The Federal Fair Housing Act (FFHA) applies more directly to more HOAs. The FFHA prohibits discriminating against anyone in housing because of that person’s race, color, national origin, religion, gender, familial status, or disability. Under the FFHA, the homeowners association may not legally refuse to make reasonable accommodations in its rules or policies when such accommodations may be necessary for a disabled owner to fully enjoy and use their home. A common example is when a disabled owner requires the assistance of a service animal; an HOA would be required to grant a waiver from its “no pets” rule. If the HOA refuses to do so, they could be accused of discrimination under the FFHA. The FFHA also requires HOAs to permit a disabled owner to make, at the owner’s expense, reasonable modifications to the owner’s unit and HOA common areas.
A “reasonable modification” is a structural change made to allow a disabled person the full enjoyment of a house or common facility. To avoid violating the FFHA, an HOA may need to allow a disabled person to construct a wheelchair ramp to access a house, even if the ramp violates the CC&Rs. Of course, there are the subjective elements of determining what is “reasonable and necessary” to allow a disabled owner the full enjoyment and use of their home.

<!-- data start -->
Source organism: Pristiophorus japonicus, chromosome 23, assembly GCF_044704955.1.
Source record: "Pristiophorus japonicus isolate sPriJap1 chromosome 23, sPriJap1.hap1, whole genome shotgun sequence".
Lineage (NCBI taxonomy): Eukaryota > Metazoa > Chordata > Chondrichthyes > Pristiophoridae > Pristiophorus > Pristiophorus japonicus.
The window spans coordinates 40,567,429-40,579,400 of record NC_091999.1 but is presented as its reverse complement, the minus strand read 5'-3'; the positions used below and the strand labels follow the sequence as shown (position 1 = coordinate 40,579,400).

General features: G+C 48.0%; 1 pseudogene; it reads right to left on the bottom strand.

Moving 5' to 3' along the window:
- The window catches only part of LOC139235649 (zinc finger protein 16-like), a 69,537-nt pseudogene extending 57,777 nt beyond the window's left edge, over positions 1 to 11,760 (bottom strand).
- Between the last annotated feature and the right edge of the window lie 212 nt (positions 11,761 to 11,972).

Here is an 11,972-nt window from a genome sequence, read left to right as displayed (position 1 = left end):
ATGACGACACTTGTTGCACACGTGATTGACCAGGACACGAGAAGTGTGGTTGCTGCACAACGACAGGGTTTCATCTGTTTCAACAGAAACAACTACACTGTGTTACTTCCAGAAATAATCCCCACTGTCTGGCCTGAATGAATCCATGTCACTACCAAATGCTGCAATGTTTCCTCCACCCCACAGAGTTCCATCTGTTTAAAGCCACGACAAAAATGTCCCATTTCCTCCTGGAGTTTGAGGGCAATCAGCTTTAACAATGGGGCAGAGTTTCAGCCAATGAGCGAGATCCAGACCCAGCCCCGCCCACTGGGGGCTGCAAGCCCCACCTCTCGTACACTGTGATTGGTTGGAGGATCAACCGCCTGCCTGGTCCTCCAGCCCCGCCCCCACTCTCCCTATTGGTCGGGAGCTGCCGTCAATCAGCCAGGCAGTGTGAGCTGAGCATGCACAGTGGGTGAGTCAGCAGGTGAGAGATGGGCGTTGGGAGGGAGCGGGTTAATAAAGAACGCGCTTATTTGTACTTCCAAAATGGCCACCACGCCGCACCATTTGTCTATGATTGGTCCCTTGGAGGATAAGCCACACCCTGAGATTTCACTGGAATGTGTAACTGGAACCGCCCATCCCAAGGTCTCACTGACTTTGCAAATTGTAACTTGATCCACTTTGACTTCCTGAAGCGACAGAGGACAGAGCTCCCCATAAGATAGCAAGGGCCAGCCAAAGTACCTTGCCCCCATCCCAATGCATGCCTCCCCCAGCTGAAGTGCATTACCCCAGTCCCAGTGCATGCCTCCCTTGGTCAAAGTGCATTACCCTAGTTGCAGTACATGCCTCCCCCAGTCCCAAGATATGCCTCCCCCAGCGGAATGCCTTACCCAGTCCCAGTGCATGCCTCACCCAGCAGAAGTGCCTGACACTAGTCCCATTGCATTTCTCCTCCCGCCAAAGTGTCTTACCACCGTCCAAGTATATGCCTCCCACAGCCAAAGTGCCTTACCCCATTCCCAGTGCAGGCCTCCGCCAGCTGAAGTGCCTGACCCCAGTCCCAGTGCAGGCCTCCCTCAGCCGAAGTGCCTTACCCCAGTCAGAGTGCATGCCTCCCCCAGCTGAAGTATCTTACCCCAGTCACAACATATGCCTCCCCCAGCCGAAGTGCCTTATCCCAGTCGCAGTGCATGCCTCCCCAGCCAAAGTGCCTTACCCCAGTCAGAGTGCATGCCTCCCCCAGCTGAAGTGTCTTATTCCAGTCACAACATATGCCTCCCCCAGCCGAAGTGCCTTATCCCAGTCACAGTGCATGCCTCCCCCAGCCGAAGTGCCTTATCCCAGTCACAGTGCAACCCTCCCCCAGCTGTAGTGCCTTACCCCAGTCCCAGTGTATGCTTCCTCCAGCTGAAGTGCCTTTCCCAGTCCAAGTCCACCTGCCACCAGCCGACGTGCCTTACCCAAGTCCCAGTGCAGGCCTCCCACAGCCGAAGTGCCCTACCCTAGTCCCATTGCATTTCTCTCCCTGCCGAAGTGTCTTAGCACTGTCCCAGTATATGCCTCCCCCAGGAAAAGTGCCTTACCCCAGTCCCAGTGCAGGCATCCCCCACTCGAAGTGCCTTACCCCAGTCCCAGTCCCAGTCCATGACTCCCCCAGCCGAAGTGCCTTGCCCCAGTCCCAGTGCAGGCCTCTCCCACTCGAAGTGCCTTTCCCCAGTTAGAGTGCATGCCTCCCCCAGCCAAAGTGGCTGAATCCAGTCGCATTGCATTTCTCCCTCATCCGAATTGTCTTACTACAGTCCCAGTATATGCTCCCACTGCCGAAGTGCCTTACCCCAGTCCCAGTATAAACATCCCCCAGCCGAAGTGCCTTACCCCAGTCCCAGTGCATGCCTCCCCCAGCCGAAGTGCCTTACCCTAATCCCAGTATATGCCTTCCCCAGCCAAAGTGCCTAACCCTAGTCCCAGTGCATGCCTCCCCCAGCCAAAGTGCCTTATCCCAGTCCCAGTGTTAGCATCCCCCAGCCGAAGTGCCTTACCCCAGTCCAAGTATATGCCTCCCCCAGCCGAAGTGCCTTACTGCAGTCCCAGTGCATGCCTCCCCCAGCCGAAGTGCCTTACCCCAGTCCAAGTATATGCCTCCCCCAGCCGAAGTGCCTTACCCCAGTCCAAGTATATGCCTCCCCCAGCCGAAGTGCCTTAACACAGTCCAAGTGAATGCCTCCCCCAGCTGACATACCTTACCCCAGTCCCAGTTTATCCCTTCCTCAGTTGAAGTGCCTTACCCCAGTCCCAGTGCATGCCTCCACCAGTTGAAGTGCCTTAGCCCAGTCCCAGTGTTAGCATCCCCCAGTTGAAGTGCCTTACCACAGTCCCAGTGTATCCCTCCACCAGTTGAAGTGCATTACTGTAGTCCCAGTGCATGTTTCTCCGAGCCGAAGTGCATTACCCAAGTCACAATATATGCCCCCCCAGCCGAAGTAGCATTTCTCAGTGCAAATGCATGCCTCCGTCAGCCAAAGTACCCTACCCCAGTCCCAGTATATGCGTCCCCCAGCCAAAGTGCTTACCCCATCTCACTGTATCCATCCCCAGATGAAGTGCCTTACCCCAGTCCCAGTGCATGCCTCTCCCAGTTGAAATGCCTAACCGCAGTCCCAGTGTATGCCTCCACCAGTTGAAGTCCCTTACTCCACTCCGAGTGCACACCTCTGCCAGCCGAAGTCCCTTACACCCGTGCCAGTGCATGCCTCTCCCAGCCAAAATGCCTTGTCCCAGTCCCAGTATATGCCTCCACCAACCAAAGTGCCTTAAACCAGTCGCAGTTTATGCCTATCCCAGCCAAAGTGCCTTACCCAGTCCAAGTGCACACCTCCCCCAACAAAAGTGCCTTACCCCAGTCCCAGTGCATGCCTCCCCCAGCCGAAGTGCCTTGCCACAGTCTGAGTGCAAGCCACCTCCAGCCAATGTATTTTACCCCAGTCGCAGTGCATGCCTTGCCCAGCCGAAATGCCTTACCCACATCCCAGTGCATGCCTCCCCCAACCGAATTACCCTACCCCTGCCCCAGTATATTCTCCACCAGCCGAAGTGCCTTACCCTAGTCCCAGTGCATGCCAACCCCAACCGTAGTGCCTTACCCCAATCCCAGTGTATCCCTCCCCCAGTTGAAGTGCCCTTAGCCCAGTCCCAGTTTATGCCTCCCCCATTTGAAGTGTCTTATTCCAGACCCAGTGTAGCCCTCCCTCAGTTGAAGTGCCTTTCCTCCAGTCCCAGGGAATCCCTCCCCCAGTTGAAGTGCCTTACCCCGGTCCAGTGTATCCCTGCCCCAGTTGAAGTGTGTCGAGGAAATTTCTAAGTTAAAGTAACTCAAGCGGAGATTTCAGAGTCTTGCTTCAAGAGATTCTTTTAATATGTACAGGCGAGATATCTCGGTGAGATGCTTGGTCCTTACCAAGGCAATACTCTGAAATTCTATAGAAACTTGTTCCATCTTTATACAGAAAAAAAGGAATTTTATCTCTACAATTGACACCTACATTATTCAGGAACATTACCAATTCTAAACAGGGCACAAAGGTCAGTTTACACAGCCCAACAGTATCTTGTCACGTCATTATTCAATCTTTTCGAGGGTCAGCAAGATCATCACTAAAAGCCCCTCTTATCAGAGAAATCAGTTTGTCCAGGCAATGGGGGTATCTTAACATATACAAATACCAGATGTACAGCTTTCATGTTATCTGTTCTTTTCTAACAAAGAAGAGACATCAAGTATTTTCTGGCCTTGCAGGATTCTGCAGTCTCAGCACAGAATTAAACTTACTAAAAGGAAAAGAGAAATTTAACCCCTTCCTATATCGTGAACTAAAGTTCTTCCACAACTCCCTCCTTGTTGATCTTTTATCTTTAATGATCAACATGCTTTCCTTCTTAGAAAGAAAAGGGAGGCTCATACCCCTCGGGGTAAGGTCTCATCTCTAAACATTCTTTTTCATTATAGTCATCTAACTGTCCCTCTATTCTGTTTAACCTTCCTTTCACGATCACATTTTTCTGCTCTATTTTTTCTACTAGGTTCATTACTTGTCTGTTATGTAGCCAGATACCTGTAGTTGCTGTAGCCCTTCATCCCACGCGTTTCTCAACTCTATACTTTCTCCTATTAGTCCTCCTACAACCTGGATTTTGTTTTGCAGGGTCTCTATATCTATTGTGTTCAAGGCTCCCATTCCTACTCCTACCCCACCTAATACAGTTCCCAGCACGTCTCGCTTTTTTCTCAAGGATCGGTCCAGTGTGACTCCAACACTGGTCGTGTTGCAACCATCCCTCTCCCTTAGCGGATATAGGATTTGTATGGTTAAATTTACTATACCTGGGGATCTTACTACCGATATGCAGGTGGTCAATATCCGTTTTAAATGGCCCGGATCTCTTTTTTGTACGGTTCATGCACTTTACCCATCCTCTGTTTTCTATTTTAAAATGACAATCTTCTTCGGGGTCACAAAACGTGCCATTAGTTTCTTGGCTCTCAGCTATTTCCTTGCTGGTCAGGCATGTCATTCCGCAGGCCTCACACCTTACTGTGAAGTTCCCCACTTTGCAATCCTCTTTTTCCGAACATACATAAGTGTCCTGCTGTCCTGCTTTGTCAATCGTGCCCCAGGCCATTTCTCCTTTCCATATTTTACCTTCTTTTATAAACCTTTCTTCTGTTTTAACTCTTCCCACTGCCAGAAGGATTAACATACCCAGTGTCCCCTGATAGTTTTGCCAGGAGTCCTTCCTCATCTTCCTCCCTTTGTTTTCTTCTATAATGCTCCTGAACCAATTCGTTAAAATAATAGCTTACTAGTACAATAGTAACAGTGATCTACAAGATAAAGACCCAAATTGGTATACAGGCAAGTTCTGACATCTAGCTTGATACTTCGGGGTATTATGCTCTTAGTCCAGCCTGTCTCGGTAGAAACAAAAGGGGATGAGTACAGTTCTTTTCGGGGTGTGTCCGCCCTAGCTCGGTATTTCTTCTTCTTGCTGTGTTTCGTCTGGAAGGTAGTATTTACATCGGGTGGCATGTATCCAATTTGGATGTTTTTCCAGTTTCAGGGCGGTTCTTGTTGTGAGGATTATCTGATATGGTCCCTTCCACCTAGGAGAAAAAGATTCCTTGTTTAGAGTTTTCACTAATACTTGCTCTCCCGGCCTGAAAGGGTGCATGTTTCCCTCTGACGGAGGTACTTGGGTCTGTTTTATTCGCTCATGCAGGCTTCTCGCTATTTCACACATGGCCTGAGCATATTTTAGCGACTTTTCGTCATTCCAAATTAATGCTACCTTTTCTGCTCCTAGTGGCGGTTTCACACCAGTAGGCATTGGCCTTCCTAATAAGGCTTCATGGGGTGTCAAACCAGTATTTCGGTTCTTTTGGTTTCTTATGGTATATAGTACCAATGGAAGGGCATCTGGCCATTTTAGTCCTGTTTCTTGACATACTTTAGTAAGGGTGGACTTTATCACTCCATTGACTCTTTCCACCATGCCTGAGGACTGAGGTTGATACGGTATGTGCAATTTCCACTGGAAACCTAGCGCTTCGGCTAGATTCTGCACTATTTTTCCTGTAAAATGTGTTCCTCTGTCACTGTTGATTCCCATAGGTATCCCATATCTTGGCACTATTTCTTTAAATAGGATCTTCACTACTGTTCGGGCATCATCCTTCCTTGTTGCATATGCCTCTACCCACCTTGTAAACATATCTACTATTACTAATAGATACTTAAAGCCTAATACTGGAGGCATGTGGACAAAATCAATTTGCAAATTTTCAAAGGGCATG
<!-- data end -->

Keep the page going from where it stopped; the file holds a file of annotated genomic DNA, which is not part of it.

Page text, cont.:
And of course, exceptions apply to the reasonable accommodation/modification requirements in the FFHA. For example, a request for reasonable accommodation that imposes an undue financial or administrative burden on the HOA might not be within the homeowner’s rights under the FFHA. So the board may still have to make some decisions about what is reasonable.
It is important to also know what the state law says in regard to making exceptions to HOA rules for disabled individuals. Most states have some regulations, and you want to make sure you are in compliance with them as well. For instance, in California, HOAs have an affirmative duty to make accommodations in their policies and practices to provide physically and mentally disabled residents full enjoyment of their property. Failure to perform these affirmative duties is an act of discrimination. This means that the board has an affirmative duty to not enforce the rules that were necessary to accommodate mentally or physically disabled individuals.
A handicapped resident may make changes to the exterior elements of a building, including the public and common use areas of a building, as well as the residence interior. California law requires that a handicapped individual, at their own expense, be allowed to make reasonable modifications to enable him or her to make the property more accessible or useable. Some common examples of these types of modifications include the installation of fold-back hinges to enable a person in a wheelchair to go through a door, or the construction of a ramp to enable a person in a wheelchair to enter a unit, lobby, laundry room, recreational area or passageways between buildings.
The HOA can require reasonable assurance that such modifications will be done in a workmanlike manner and that required building permits will be obtained.